Thursday, August 23, 2007

The Tide is Turning

Car guys hate minivans, calling them minimans, mommyvans, etc., and it would appear not unlike Congress, that the approval rating of minivans is finally, thankfully, starting to erode.

American drivers are finally coming to their senses. American automakers, not so much.

Chrysler bets on new designs to restore minivan sales
Who's Killing the Minivan?
Minivan sales down

Of all the minivans on sale here, only the Honda Odyssey continues to gain in sales. Every other minivan is showing a decline in sales. So, have minvans peaked? Is their popularity indeed on the decline? Are they too smarting from the high gas prices, like SUVs and pickups? Are the 3-row seat crossovers starting to steal traditional minivan customers? Is the "soccer mom" stigma finally taking its toll?

The problem with minivans isn't just the stigma. No automaker has ever been able to design one that is "cool" looking, and Minnesota statutes don't allow you to tint the windows dark enough so that your friends can't see you. Minvans would be like mopeds (fun to ride until your friends see you) but they're no fun to drive either.

Automotive industry surveys have repeatedly shown that Americans care as much about style and fun as they do any other feature. Vans were once cool in the 70's, remember " my Chevy Van and that's alright with me..."? Minivans were never cool, and as far as I know have never appeared in any song about anything.

The Honda Odyssey, the only miniman that has not lost sales, comes the closest to achieving a level of groove but last I checked Daniel Craig (or Patricia Heaton for that matter) isn't going to be seen in one any time soon.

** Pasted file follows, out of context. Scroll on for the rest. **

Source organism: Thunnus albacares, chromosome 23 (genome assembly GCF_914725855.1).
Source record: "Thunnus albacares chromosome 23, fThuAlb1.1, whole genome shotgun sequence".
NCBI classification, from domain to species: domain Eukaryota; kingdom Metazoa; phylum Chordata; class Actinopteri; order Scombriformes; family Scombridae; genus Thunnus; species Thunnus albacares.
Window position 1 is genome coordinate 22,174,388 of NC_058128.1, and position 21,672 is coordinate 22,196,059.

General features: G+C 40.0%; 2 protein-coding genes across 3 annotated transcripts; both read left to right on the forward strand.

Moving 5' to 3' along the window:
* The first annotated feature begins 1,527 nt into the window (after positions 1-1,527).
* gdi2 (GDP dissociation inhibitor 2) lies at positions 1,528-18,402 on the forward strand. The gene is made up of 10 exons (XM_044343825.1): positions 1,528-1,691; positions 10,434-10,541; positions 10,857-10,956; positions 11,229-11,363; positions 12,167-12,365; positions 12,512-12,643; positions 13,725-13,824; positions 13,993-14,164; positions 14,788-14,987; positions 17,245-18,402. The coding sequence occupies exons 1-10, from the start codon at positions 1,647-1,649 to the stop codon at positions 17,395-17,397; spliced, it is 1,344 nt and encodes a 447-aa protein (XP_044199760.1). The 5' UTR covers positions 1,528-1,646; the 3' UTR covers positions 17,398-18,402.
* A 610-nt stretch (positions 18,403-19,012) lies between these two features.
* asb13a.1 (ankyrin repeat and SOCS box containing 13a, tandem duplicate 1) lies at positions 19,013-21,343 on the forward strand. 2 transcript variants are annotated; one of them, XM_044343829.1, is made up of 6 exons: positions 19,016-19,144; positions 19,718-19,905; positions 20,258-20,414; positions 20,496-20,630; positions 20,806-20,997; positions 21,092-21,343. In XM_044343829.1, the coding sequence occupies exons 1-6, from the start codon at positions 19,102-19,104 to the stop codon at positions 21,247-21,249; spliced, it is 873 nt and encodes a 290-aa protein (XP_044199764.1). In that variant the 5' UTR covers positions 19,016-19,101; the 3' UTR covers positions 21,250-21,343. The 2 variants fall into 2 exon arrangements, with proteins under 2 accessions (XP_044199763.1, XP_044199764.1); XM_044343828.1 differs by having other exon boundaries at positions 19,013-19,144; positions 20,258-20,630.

The problem is, if you have more than two kids, and abhor minimans like any red-blooded American man should, your choices are limited, especially if you put a lot of miles on and don't have a $500 monthly gasoline budget. A good ol' Buick Roadmaster Wagon would work, but they haven't made them since 1996. A Volvo Wagon would be great but they come equipped at the factory with a faded Kerry/Edwards sticker on the back.

As millions of minimans hit the street, the novelty wore off and increasingly, crossovers like the GMC Acadia, Buick Enclave, Saturn Outlook, Ford Edge, Lexus RX , Chrysler Pacifica and Mercedes R-Class are displacing minivan sales.

Ironically, many crossovers have at their foundation minivan underpinnings, hiked up for effect (and coolness quotient), and with the dubious (even in Minnesota) addition of all-wheel drive for those two days per year that it is needed. I drive rear wheel drive cars and have never had to stay home more than a couple hours in any recent winter.

The problem with all of these new crossovers is with all three rows of seats up, there is very little storage area behind the last seat. They can't pull a (real) boat. But, they are still way cooler that your miniman, and isn't being cool what really matters any way?


Bike Bubba said...

Now the question with the crossovers is "will they come out with a wood panel design?"

I admit, I'm dreaming of Buick coming out with a new Roadmaster--put the Corvette powertrain in it, wood on the sides, portholes, and seating for nine. Advertise it with a drag race against the Magnum, and have the winner greeted at a drive-in by waitresses on roller skates with full platters of root beer floats.

The loser gets diet. :^)

Anonymous said... (picture)
Your article was posted in the related blogs section of the Wall Street Journal


jroosh said...

Yah, pretty cool.

Smithers wrote this...(and I logged a comment)

Then I wrote this...

Then the WSJ wrote this...(look at the Blog listings at the bottom)

Pierce said...

Wall Street Journal? Dude, you're famous! I have been known to make fun of mini-vans for being un-cool but they do have some very practical aspects to them. Given the choice I would prefer a VW Vanagon though. Underpowered, over-priced, prone to mechanical problems, drives like a bus, but still ultra-cool. Ask me again in five years when I have kid(s) and it may be a different story.